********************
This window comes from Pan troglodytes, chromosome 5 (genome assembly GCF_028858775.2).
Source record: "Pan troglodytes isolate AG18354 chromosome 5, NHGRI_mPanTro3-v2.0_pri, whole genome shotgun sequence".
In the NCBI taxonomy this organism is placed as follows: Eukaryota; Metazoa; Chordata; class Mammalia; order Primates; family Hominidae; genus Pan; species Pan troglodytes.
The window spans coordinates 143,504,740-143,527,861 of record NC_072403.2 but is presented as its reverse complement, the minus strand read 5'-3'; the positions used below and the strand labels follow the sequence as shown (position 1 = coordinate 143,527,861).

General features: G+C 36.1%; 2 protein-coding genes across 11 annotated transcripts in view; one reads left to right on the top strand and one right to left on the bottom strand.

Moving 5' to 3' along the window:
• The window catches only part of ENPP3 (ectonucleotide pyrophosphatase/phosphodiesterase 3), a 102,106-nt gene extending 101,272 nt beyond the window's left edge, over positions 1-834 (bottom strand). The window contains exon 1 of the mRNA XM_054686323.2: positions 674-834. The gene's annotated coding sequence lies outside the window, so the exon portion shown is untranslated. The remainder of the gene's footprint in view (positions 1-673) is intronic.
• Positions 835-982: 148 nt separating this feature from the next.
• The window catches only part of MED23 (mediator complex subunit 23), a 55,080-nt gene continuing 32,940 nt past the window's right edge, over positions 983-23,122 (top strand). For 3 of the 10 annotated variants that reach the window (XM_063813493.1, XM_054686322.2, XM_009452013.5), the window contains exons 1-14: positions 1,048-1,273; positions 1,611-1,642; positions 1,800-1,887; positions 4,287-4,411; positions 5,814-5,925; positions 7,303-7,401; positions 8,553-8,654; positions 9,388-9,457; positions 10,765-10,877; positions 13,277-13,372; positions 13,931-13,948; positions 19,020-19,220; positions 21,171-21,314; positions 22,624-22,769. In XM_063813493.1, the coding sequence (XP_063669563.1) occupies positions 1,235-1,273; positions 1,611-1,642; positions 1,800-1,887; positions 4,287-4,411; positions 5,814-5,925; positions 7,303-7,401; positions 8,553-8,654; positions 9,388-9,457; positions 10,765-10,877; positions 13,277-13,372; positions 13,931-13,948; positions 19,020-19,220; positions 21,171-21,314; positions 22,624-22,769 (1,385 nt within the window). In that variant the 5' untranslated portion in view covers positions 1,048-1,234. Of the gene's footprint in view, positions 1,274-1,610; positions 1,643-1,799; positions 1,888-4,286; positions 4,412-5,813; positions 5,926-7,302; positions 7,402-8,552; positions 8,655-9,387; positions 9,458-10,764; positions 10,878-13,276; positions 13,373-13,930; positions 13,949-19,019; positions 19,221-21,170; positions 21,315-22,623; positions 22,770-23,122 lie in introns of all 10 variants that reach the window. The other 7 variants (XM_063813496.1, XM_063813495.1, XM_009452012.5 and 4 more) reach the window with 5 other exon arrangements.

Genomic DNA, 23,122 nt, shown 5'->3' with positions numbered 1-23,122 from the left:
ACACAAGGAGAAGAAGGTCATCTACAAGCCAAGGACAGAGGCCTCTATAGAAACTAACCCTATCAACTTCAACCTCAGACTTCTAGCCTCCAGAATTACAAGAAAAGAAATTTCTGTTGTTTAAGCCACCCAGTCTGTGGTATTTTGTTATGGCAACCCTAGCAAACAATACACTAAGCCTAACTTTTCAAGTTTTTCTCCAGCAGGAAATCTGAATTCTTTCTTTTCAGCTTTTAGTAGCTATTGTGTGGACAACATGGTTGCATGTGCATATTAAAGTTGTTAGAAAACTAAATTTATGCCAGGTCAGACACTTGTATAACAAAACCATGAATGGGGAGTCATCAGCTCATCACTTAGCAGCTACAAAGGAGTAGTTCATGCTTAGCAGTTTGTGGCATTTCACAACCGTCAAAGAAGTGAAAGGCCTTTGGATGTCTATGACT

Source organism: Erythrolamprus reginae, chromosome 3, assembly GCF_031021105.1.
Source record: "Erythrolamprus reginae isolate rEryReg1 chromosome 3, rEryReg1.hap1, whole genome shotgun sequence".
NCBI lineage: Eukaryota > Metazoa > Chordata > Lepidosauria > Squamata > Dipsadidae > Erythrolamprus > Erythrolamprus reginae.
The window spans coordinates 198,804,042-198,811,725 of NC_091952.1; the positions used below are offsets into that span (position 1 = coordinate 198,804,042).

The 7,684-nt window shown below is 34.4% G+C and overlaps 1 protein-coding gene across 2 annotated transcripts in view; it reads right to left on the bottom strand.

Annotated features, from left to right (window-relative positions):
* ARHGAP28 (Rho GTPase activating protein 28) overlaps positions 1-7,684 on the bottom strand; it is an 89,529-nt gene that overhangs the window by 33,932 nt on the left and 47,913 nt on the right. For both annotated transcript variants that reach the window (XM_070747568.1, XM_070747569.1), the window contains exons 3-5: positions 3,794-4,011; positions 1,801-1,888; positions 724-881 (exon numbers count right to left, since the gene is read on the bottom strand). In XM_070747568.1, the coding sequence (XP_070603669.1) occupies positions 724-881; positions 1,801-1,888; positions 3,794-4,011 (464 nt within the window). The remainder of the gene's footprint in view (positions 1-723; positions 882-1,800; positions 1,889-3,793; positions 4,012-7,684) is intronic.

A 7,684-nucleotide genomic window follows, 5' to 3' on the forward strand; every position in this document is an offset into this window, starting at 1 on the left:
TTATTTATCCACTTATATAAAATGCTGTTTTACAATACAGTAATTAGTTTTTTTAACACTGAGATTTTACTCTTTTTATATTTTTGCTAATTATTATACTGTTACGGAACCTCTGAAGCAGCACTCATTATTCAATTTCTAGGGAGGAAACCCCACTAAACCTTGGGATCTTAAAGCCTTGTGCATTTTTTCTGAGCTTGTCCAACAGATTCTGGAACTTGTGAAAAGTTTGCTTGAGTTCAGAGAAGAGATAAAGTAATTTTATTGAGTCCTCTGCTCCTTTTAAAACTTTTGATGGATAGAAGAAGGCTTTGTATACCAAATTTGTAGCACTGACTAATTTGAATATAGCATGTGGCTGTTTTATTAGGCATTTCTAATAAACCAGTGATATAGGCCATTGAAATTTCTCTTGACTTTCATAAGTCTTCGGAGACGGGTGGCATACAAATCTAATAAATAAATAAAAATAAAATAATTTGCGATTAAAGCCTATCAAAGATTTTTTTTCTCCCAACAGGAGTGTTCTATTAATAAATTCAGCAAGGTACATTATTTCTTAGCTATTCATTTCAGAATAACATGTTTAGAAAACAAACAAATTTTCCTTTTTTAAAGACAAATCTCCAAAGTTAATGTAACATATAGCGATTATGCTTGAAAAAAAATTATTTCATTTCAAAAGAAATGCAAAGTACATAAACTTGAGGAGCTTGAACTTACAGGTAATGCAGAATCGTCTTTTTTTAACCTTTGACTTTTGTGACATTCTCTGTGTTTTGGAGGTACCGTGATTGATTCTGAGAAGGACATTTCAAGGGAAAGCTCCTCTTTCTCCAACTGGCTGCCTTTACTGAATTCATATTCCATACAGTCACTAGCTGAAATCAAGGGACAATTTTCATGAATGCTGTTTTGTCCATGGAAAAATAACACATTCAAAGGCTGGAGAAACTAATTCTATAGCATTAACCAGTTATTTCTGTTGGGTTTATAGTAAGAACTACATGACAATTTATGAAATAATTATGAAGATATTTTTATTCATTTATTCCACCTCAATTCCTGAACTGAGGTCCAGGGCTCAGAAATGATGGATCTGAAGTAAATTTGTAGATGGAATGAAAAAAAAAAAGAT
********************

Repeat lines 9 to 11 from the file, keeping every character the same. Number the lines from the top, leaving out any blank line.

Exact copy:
• The window catches only part of MED23 (mediator complex subunit 23), a 55,080-nt gene continuing 32,940 nt past the window's right edge, over positions 983-23,122 (top strand). For 3 of the 10 annotated variants that reach the window (XM_063813493.1, XM_054686322.2, XM_009452013.5), the window contains exons 1-14: positions 1,048-1,273; positions 1,611-1,642; positions 1,800-1,887; positions 4,287-4,411; positions 5,814-5,925; positions 7,303-7,401; positions 8,553-8,654; positions 9,388-9,457; positions 10,765-10,877; positions 13,277-13,372; positions 13,931-13,948; positions 19,020-19,220; positions 21,171-21,314; positions 22,624-22,769. In XM_063813493.1, the coding sequence (XP_063669563.1) occupies positions 1,235-1,273; positions 1,611-1,642; positions 1,800-1,887; positions 4,287-4,411; positions 5,814-5,925; positions 7,303-7,401; positions 8,553-8,654; positions 9,388-9,457; positions 10,765-10,877; positions 13,277-13,372; positions 13,931-13,948; positions 19,020-19,220; positions 21,171-21,314; positions 22,624-22,769 (1,385 nt within the window). In that variant the 5' untranslated portion in view covers positions 1,048-1,234. Of the gene's footprint in view, positions 1,274-1,610; positions 1,643-1,799; positions 1,888-4,286; positions 4,412-5,813; positions 5,926-7,302; positions 7,402-8,552; positions 8,655-9,387; positions 9,458-10,764; positions 10,878-13,276; positions 13,373-13,930; positions 13,949-19,019; positions 19,221-21,170; positions 21,315-22,623; positions 22,770-23,122 lie in introns of all 10 variants that reach the window. The other 7 variants (XM_063813496.1, XM_063813495.1, XM_009452012.5 and 4 more) reach the window with 5 other exon arrangements.

Genomic DNA, 23,122 nt, shown 5'->3' with positions numbered 1-23,122 from the left:
ACACAAGGAGAAGAAGGTCATCTACAAGCCAAGGACAGAGGCCTCTATAGAAACTAACCCTATCAACTTCAACCTCAGACTTCTAGCCTCCAGAATTACAAGAAAAGAAATTTCTGTTGTTTAAGCCACCCAGTCTGTGGTATTTTGTTATGGCAACCCTAGCAAACAATACACTAAGCCTAACTTTTCAAGTTTTTCTCCAGCAGGAAATCTGAATTCTTTCTTTTCAGCTTTTAGTAGCTATTGTGTGGACAACATGGTTGCATGTGCATATTAAAGTTGTTAGAAAACTAAATTTATGCCAGGTCAGACACTTGTATAACAAAACCATGAATGGGGAGTCATCAGCTCATCACTTAGCAGCTACAAAGGAGTAGTTCATGCTTAGCAGTTTGTGGCATTTCACAACCGTCAAAGAAGTGAAAGGCCTTTGGATGTCTATGACT